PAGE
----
Figure Figure22 shows the percentages of mutants that exhibited higher yield in both preliminary and secondary screening (percent improved), considering the instability of mutants in induced mutagenesis. The results parallel the findings of the diversity metric (Fig. (Fig.1b),1b), not the mutation rate (Fig. (Fig.1c).1c). To investigate the predictability of the divergence for improved phenotypes, the correlation between the divergence (average phenotype distance) and the occurrence of a mutant with improved production was investigated. Figure Figure33 shows the correlation between divergence and the percent improved. A sigmoid fit and a correlation of R2 = 1 were obtained. The results indicated that for medium divergence (0.6 < divergence < 0.8), improved diversity increased rapidly with the probability of isolating mutants with improved phenotype, while for divergence which was less than 0.6 or more than 0.8, the correlation of divergence with the probability of finding improved mutants was relatively low.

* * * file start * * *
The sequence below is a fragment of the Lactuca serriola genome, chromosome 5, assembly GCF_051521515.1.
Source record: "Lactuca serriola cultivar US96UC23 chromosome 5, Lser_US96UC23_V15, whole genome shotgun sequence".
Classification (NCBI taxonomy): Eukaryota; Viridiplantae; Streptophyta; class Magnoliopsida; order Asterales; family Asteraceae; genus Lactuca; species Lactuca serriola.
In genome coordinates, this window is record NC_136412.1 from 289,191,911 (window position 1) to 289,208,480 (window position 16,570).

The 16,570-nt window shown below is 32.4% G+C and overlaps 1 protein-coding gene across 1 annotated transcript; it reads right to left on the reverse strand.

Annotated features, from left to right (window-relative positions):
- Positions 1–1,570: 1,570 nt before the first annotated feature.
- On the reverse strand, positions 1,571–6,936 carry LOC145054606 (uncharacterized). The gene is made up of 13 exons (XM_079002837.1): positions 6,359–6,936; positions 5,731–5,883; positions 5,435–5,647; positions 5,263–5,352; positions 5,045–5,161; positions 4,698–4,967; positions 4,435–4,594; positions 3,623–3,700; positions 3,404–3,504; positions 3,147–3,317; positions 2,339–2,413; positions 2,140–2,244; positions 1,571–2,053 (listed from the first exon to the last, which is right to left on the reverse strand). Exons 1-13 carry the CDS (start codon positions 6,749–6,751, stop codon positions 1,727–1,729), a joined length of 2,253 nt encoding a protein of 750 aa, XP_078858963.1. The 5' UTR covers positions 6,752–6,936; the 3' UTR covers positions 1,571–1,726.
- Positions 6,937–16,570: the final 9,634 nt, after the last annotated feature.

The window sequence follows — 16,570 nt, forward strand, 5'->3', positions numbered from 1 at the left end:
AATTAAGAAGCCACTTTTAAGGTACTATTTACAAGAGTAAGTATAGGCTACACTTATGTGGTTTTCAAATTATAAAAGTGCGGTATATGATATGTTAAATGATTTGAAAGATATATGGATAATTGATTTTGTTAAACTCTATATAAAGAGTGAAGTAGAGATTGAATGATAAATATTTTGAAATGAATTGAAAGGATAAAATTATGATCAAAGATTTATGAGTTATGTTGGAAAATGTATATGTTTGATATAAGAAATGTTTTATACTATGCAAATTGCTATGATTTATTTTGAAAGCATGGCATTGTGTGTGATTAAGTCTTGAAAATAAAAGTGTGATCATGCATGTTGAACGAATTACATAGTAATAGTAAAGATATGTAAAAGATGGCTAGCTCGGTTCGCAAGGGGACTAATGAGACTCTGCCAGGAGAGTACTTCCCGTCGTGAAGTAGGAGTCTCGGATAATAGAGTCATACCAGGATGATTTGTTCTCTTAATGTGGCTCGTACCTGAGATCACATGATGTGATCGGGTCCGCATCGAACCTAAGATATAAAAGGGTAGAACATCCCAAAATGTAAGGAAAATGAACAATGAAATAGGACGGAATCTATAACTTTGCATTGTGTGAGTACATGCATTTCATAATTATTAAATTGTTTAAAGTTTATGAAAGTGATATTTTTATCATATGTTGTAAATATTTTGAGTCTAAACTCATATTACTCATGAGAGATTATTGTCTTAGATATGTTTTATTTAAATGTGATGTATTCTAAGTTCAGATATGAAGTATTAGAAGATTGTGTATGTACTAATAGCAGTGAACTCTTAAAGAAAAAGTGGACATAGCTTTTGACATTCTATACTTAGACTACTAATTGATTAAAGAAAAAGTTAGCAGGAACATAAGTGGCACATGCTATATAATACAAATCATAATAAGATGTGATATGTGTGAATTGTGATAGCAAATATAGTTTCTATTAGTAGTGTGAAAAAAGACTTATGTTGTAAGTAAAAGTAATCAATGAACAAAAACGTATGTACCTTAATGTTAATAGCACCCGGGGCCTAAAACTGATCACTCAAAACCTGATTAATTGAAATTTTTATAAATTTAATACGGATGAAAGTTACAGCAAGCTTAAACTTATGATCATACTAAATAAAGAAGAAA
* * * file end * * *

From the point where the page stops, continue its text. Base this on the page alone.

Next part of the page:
FIG. 2.
Percentage of improved mutants that produce 10% more avermectin B1a than the parent strain. The percentage represents the fraction of “successful” screening events (produce more avermectin B1a on secondary screening) and is a measure ...
FIG. 3.
Correlation of divergence and percentage of improved mutants. A sigmoid fit was used (equations shown in the figure).

Traditionally, the positive mutation rate is used to evaluate mutation spectrum. However, the positive mutation rate describes only the mutations that occur and cannot describe the extent of mutation or how broad the mutation spectrum is. Therefore, in this study, divergence of mutant libraries was calculated to assess the mutation effect, and divergence was used to evaluate the effect of different induced-mutation strategies, including HMGE, a new spaceflight-simulated mutation strategy. The results of this study indicated the following. (i) HMGE-induced mutagenesis enhanced average phenotype distance and diversity better than UV and NTG mutagenesis did for S. avermitilis. (ii) Microgravity introduced the largest diversity in the genome of S. avermitilis under HMGE conditions. (iii) For medium divergence (0.6 < divergence < 0.8), improved diversity increased the probability of isolating mutants with improved phenotype.